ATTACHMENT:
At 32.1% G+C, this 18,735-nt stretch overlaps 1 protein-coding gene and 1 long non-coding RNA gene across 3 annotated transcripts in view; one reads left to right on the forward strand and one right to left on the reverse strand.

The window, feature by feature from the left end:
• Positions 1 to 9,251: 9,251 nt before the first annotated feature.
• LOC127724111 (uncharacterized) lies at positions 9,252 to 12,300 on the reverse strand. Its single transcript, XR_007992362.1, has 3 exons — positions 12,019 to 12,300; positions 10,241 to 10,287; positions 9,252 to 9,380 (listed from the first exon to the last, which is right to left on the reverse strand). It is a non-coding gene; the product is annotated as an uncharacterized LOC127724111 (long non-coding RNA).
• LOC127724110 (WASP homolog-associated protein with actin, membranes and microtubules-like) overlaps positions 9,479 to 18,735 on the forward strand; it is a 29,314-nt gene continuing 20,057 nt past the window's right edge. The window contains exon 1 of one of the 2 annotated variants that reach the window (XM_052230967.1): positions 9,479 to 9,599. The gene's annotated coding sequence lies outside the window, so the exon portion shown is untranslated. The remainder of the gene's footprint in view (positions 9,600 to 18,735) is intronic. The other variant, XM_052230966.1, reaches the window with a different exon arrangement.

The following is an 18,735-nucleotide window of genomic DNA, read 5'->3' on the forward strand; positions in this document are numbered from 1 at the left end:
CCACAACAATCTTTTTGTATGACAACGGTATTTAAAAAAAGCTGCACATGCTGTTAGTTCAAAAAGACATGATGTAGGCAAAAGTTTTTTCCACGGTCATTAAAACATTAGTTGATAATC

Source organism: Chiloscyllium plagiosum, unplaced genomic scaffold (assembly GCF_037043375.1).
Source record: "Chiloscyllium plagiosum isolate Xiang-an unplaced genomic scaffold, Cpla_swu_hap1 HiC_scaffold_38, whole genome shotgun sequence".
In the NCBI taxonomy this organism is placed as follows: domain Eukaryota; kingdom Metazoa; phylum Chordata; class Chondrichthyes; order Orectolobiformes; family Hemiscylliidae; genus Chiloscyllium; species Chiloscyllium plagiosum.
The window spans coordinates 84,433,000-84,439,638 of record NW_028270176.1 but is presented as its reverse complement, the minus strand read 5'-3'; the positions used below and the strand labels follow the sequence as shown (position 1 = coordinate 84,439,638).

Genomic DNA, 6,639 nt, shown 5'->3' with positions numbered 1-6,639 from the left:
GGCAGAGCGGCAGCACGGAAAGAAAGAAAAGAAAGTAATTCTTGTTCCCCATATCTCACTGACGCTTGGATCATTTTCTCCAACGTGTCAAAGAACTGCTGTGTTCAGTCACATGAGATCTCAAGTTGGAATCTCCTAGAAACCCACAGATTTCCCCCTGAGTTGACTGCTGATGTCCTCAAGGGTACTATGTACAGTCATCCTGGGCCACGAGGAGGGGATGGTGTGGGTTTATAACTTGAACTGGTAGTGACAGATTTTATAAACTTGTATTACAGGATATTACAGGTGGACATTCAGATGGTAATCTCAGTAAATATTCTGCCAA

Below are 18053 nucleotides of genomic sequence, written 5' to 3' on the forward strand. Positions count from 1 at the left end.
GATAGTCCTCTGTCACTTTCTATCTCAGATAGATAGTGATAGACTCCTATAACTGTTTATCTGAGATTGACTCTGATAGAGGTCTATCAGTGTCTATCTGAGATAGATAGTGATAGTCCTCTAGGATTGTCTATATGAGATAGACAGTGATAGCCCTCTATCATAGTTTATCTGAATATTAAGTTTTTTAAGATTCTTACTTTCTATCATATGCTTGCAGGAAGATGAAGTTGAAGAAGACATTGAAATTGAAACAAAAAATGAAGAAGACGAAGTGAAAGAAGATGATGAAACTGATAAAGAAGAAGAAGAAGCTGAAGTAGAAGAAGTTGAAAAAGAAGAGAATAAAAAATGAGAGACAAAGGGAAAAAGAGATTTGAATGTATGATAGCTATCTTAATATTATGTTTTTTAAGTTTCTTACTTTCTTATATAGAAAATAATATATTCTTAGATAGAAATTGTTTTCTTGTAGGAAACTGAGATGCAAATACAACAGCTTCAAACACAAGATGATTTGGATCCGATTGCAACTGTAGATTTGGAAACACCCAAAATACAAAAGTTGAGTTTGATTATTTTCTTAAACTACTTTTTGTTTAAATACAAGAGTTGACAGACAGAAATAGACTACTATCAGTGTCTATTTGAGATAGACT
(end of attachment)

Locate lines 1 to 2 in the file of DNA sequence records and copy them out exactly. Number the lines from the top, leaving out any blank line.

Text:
At 32.1% G+C, this 18,735-nt stretch overlaps 1 protein-coding gene and 1 long non-coding RNA gene across 3 annotated transcripts in view; one reads left to right on the forward strand and one right to left on the reverse strand.

The window, feature by feature from the left end: